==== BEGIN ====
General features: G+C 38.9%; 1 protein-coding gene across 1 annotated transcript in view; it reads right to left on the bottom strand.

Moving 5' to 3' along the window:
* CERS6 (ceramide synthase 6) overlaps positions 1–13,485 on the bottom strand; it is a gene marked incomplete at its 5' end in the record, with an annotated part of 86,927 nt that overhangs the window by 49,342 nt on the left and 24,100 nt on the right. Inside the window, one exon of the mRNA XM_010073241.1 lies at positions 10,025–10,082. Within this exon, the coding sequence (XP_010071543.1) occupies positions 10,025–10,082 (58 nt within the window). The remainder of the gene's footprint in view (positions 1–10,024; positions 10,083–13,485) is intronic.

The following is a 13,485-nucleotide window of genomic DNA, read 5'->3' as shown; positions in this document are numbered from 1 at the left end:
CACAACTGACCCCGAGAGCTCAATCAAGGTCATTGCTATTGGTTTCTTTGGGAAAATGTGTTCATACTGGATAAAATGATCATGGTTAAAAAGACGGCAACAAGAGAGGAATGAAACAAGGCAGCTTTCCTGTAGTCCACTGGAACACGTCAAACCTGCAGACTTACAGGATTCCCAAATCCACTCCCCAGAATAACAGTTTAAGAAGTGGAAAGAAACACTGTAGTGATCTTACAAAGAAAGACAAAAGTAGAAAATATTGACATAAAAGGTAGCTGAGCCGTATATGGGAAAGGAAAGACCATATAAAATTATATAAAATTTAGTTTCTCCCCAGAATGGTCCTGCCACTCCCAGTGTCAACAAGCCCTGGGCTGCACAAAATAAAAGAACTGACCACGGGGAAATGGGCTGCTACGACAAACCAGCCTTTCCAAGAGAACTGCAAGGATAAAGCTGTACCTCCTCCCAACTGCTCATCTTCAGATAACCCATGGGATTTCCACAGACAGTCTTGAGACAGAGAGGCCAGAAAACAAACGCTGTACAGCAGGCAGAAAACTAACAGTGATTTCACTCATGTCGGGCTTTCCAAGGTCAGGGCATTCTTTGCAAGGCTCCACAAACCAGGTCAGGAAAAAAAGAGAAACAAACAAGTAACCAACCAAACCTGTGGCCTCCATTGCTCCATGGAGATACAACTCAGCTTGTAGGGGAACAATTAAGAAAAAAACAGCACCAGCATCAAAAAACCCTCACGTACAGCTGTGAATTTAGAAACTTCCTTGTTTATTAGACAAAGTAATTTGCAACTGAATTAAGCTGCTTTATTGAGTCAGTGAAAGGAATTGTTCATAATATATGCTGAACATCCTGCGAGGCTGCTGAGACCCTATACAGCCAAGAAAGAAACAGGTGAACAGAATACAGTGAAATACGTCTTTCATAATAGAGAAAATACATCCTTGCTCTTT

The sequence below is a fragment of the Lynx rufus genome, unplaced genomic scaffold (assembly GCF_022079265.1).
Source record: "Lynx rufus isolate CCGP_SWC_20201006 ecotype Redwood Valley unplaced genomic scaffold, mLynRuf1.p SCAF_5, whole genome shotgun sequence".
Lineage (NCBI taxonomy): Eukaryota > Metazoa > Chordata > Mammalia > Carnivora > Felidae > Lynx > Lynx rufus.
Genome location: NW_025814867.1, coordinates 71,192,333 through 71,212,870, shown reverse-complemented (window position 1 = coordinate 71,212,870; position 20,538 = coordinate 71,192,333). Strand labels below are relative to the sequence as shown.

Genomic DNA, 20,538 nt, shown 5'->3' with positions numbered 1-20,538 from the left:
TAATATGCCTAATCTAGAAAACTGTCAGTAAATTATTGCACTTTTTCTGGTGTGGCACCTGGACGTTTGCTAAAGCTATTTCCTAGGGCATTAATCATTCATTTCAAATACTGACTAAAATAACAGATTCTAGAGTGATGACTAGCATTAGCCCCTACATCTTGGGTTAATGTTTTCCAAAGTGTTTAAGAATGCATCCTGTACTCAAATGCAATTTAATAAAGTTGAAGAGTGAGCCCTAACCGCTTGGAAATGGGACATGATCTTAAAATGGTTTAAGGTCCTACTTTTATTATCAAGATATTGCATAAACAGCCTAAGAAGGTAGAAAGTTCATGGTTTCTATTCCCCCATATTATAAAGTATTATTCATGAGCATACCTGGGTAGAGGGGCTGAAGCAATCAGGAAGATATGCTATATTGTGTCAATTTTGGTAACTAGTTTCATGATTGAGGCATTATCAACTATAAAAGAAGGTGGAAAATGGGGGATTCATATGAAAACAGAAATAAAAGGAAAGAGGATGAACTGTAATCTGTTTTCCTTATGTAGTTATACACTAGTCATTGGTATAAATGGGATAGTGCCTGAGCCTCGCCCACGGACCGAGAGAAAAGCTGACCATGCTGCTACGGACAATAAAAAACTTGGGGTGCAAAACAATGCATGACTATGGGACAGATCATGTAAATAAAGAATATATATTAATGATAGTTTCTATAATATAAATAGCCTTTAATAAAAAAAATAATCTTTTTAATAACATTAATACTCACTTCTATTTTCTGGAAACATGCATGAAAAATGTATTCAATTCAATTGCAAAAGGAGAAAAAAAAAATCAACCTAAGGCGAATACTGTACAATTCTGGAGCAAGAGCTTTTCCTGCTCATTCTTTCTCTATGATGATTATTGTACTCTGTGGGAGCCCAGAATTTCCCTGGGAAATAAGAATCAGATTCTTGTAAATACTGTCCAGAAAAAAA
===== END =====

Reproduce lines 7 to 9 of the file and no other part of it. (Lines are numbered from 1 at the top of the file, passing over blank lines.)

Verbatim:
Source record: "Lynx rufus isolate CCGP_SWC_20201006 ecotype Redwood Valley unplaced genomic scaffold, mLynRuf1.p SCAF_5, whole genome shotgun sequence".
Lineage (NCBI taxonomy): Eukaryota > Metazoa > Chordata > Mammalia > Carnivora > Felidae > Lynx > Lynx rufus.
Genome location: NW_025814867.1, coordinates 71,192,333 through 71,212,870, shown reverse-complemented (window position 1 = coordinate 71,212,870; position 20,538 = coordinate 71,192,333). Strand labels below are relative to the sequence as shown.